Deep Tech Trends and Opportunities in 2024

Investment in deep tech is double that of 10 years ago. Here’s why.

Written by Michael Marks
Published on Apr. 15, 2024
Deep Tech Trends and Opportunities in 2024
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While it’s almost always a good time to be an early-stage technology investor, the opportunities today are particularly breathtaking. I’ve been a tech executive and investor for more than 40 years and can’t remember a time when exciting new technology applications were exploding all around us like they are right now. 

3 Reasons Deep Tech Is So Hot

  1. The acceleration of AI applications, global chip wars, gene editing advancements and more have driven VC interest in deep tech.
  2. The rise of AI is pushing beyond chatbots to drive rapid growth in meaningful sub sectors such as AI semiconductors and enterprise AI applications in defense and financial services.
  3. The decline in IPOs is further fueling deep tech’s growth with large tech companies exploring startup acquisitions to expand their leading edge product offerings in lieu of in-house development.

As a venture capital investor, my firm is active in many different categories of tech, including semiconductors, artificial intelligence and converging areas of high tech and biosciences. The bulk of our investments flows toward deep tech — companies with technologies built upon meaningful scientific or engineering innovations that help them create strong competitive advantages and IP portfolios.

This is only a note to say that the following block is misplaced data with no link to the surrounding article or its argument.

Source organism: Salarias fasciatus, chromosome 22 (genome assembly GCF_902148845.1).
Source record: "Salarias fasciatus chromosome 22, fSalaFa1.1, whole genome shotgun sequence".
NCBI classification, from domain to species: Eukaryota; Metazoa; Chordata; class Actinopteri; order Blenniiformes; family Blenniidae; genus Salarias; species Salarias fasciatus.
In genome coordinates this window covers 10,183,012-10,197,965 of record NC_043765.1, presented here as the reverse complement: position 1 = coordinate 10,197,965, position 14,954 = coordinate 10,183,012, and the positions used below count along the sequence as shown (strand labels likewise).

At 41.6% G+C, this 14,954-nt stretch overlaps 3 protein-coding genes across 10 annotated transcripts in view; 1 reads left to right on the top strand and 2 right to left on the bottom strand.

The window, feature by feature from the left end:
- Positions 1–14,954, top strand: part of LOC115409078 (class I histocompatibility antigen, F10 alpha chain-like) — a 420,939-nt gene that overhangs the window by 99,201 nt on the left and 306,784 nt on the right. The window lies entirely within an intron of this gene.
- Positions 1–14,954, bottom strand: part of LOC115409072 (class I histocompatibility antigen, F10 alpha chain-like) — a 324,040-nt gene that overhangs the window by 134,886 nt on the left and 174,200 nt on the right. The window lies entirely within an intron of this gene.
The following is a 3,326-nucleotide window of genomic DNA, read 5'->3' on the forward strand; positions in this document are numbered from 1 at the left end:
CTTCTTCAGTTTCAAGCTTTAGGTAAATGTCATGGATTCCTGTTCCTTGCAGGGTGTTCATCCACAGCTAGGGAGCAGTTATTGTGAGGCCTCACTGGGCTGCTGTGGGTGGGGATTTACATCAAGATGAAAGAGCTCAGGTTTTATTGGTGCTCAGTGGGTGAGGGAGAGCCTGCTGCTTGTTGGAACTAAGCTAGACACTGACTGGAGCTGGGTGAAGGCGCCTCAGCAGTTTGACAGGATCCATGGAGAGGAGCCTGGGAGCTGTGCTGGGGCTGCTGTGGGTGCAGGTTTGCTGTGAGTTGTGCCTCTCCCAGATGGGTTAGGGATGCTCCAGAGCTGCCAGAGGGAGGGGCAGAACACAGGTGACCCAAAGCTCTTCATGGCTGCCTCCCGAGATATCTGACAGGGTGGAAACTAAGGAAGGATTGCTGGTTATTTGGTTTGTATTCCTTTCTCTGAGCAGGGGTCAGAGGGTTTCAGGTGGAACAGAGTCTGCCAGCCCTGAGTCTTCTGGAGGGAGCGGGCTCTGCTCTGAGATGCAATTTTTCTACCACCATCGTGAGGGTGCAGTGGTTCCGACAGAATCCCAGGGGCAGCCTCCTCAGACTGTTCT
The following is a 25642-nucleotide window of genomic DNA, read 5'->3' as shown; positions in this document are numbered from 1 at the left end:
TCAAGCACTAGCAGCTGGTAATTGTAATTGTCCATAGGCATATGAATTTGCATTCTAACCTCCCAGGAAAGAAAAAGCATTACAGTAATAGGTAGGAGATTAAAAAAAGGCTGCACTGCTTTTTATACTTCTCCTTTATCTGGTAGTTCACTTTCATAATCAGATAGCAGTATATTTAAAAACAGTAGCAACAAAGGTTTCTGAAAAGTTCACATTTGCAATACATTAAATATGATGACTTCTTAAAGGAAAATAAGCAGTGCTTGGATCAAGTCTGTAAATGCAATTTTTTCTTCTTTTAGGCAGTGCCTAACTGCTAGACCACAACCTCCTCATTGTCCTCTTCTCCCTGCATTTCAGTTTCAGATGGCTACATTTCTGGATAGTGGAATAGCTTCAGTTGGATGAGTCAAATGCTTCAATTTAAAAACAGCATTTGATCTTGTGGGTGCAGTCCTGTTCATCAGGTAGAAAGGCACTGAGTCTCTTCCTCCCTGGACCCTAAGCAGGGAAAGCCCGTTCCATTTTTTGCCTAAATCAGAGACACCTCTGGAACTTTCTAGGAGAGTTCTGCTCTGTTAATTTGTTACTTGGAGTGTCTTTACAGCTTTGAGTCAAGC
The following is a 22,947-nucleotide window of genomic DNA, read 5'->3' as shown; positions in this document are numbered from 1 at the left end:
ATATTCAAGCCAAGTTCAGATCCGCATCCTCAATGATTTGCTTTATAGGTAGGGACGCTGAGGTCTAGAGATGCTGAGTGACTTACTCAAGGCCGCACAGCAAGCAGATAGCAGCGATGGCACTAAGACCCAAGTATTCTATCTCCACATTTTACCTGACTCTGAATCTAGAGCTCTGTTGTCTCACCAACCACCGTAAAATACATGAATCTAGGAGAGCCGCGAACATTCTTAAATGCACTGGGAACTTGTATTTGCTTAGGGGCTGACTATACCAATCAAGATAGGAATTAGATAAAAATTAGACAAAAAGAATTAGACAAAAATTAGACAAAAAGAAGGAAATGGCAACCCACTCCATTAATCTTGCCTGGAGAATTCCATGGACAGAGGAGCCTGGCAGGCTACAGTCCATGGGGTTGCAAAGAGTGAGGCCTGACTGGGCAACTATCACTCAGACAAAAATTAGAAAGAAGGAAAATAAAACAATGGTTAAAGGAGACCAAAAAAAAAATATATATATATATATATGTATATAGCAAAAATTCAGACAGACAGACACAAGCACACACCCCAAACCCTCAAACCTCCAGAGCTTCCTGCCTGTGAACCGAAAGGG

Interest in various areas of deep tech has grown substantially over the past few years with the stunning acceleration of AI applications, semiconductor supply chain issues and CRISPR breakthroughs, just to name a few. Deep tech now accounts for 20 percent of annual venture capital funding, double what it was 10 years ago, according to Boston Consulting Group data.

As advancements continue to accelerate, these leading-edge tech sectors are playing a pivotal role in shaping the future of myriad industries in 2024 and beyond. Here are just a few of the areas that will drive growth in the early-stage tech startup landscape in the months and years ahead.

related readingWhat Is Deep Tech?


Evolving AI Applications

With the astonishing acceleration of generative AI, we are seeing a rapid evolution away from simple consumer uses, such as chatbots, and toward proprietary enterprise applications. These require AI solutions that can better handle the higher privacy and data security needs of more critical applications and industries. 

We are currently invested in Normal Computing, an exciting early-stage company founded by former members of Google Brain, Palantir and X. Normal is developing a complex reasoning AI framework for use in semiconductor manufacturing, insurance and finance applications, with a focus on making AI models that are more transparent, easily auditable and less prone to hallucinations.

Healthcare solutions are similarly experiencing transformation through the widespread adoption of AI-powered diagnostics, predictive analytics and personalized treatment recommendations. Deep learning algorithms enable the detection of diseases earlier, predict patient outcomes more accurately and tailor interventions to individual needs, leading to improved patient outcomes and cost savings. Whiterabbit, for example, is using AI to improve breast-cancer screening through earlier and more accurate detection.


Next-Generation Chip Technologies

In the semiconductor space, as applications that require advanced chip technologies continue to expand, new issues and bottlenecks are arising around factors such as energy consumption, processing efficiency and demand for instant calculations.